Following the proposal of the NHS Long-term Plan (LTP), we were funded by NHS England and NHS Improvement to engage with communities across the country to establish how the LTP should be implemented locally. Engagement involved gathering views through the NHS Long Term Plan surveys and focus groups.
We accessed Aapna’s multicultural day service, which provides support to women from BAME communities who have been identified as having a long-term mental health problem, a long-term illness or have become housebound or isolated.
Summary of findings:
- Long term conditions such as diabetes were prominent among the women. Therefore, the management of repeat appointments by primary care services were a prime concern. Seeing consistent professionals was also considered to be important.
- Health professionals need to take a holistic approach to the individual, with a greater uptake of social prescribing and a greater cultural awareness; signposting to the relevant support groups and sharing health information that is culturally appropriate in regard to diet, lifestyle and cultural norms should take place.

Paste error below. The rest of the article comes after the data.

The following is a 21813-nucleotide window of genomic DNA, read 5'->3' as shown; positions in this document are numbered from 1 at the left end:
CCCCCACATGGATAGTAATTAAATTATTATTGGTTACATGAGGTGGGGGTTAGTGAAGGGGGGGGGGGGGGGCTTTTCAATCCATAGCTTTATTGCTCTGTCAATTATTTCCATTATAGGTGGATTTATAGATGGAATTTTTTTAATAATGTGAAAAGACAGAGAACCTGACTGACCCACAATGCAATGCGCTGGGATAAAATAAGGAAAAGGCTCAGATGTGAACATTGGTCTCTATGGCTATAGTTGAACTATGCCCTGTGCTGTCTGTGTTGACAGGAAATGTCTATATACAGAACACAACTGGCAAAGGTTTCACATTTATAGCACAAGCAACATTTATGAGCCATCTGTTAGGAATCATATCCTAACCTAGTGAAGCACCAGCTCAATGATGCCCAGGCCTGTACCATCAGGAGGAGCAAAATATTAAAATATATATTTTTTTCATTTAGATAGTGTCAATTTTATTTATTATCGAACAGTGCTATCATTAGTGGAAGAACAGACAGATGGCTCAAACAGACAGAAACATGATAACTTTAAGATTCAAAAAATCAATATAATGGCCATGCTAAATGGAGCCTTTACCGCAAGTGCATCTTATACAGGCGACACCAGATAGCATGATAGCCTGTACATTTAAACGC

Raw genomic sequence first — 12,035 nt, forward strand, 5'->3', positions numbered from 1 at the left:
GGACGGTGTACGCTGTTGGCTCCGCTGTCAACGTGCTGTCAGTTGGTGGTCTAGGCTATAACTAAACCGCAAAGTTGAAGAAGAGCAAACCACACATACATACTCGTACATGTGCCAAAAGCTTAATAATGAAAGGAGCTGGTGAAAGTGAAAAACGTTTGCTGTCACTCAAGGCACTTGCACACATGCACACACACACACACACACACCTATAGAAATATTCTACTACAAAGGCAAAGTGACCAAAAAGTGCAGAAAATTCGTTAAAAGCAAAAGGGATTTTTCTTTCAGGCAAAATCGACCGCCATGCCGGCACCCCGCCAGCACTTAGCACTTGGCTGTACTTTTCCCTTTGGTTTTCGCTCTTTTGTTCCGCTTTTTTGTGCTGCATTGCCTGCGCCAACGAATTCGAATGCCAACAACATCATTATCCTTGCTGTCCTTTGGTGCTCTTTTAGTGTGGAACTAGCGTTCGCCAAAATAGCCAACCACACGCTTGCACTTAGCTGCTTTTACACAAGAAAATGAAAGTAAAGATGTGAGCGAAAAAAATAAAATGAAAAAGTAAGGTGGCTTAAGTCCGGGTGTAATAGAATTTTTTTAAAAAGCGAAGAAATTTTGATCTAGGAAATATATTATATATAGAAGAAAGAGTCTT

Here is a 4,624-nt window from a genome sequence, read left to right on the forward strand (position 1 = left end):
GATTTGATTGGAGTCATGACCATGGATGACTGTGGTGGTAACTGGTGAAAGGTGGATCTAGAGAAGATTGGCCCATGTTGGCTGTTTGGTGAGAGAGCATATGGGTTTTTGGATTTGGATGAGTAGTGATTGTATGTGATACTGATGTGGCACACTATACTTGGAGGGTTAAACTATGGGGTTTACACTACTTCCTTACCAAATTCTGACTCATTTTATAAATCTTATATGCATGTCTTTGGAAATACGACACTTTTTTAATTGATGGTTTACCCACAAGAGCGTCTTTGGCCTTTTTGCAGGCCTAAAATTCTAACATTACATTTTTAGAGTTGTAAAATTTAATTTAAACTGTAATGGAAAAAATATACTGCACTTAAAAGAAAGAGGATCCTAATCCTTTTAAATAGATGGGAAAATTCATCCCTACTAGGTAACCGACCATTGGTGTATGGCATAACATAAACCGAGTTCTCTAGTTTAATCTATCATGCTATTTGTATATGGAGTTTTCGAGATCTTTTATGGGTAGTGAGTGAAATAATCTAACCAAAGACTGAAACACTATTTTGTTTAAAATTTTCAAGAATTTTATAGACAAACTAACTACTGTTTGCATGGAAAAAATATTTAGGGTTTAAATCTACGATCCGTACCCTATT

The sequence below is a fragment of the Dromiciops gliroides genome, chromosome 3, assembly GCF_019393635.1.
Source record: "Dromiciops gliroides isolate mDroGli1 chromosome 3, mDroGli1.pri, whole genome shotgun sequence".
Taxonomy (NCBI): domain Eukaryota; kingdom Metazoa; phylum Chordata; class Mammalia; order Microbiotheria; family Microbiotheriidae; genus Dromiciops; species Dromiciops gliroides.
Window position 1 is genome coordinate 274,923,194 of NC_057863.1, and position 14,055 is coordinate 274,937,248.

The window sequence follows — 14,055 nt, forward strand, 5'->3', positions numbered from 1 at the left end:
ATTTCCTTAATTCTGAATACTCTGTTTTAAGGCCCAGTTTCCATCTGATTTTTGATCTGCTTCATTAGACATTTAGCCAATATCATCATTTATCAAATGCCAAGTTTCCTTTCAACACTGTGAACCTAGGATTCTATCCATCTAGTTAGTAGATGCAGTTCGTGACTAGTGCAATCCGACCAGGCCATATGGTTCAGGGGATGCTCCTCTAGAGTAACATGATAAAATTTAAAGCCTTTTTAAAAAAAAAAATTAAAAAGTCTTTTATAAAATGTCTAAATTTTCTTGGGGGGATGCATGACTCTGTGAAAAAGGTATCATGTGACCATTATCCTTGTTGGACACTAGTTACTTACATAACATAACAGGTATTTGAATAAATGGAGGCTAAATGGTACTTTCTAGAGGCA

- Difficulties with spoken English acted as a barrier across all stages of healthcare; whether accessing an appointment, giving feedback on treatment or obtaining appropriate healthcare information. An increased use of digital solutions would therefore be beneficial for BAME communities, such as a one-stop-shop healthcare phone app, accessible in different languages, which would share health information, offer a method of booking appointments and also a way of giving feedback.
- The participants’ engagement with Aapna services highlighted that community support was one of the major influences on health and wellbeing and reduced the likelihood of being isolated.